| July/August 1968

Rt. 4, Morrison, Illinois 61270

I was very interested in the account by LeRoy Blaker in the Nov-Dec. 67 issue about the boy who was tossed into the threshing machine. The first I heard this story was from one of my uncles who was telling about his first day at cutting bands as a very small boy who was let out by his parents to work for his keep. On this particular morning, the main subject of conversation was the incident mentioned in Mr. Blakers' story and of course it made a terrific impression on a small homesick lad among strangers, especially so when the big good-natured Irishman who was feeding, jokingly told of how many boys he had done likewise with.

My uncle spoke of this day as the most horrible experience of his life. He was afraid of the cylinder, afraid of the big man who was feeding and afraid to ask for a drink of water as he stood in the hot sun, the noise and the dust, crying to himself most of the time. His throat became so dry and sore that he was a very sick boy for a few days.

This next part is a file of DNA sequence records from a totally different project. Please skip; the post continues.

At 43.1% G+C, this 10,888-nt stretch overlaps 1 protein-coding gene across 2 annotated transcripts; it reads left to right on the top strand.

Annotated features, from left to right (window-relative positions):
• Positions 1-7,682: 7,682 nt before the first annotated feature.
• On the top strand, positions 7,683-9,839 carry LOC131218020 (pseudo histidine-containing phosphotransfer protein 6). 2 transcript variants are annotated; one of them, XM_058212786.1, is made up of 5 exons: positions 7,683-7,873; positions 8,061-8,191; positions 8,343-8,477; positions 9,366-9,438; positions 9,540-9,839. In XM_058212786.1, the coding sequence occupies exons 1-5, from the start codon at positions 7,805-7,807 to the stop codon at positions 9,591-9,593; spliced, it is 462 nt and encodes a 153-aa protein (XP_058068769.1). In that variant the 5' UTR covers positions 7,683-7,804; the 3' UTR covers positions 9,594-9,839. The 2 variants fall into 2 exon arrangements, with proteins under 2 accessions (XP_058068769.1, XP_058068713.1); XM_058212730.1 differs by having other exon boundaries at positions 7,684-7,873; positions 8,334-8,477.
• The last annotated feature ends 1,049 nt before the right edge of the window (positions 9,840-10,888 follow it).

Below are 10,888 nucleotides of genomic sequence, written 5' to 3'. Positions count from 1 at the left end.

The next I heard about the occurrence was from one of our neighbors who with his family went to South Dakota on a visit several years back. He told of being in the town of Mitchell, S. D. one evening with his friends and while in the John Deere agency, where quite a few farmers had gathered, the subject of murder somehow came up. After listening quietly for some time a very old appearing man spoke up and informed the crowd that as a boy he had seen two murders in one day and that was enough for him.

Of course, some wanted to know the particulars and he told much the same story as the one sent in by Mr. Blaker. As nearly as my neighbor now remembers the story, it took place further west than Mitchell. The man who was feeding the separator or threshing machine was one who required quite a bit of 'something to cut the dust' and had been much under the influence of his remedy most of the day.

The mans' hand had already been cut and was very sore and he was heard to say that if it happened again it would be the last cut that boy ever made. When the thing actually happened, the machine was quickly brought to a stop. The men gathered in a group in the barnyard and sent the message out to the field. The men on the job were so shocked and angered that it was only a short time before one found a rope which was thrown over the stacker and the man was hanged.


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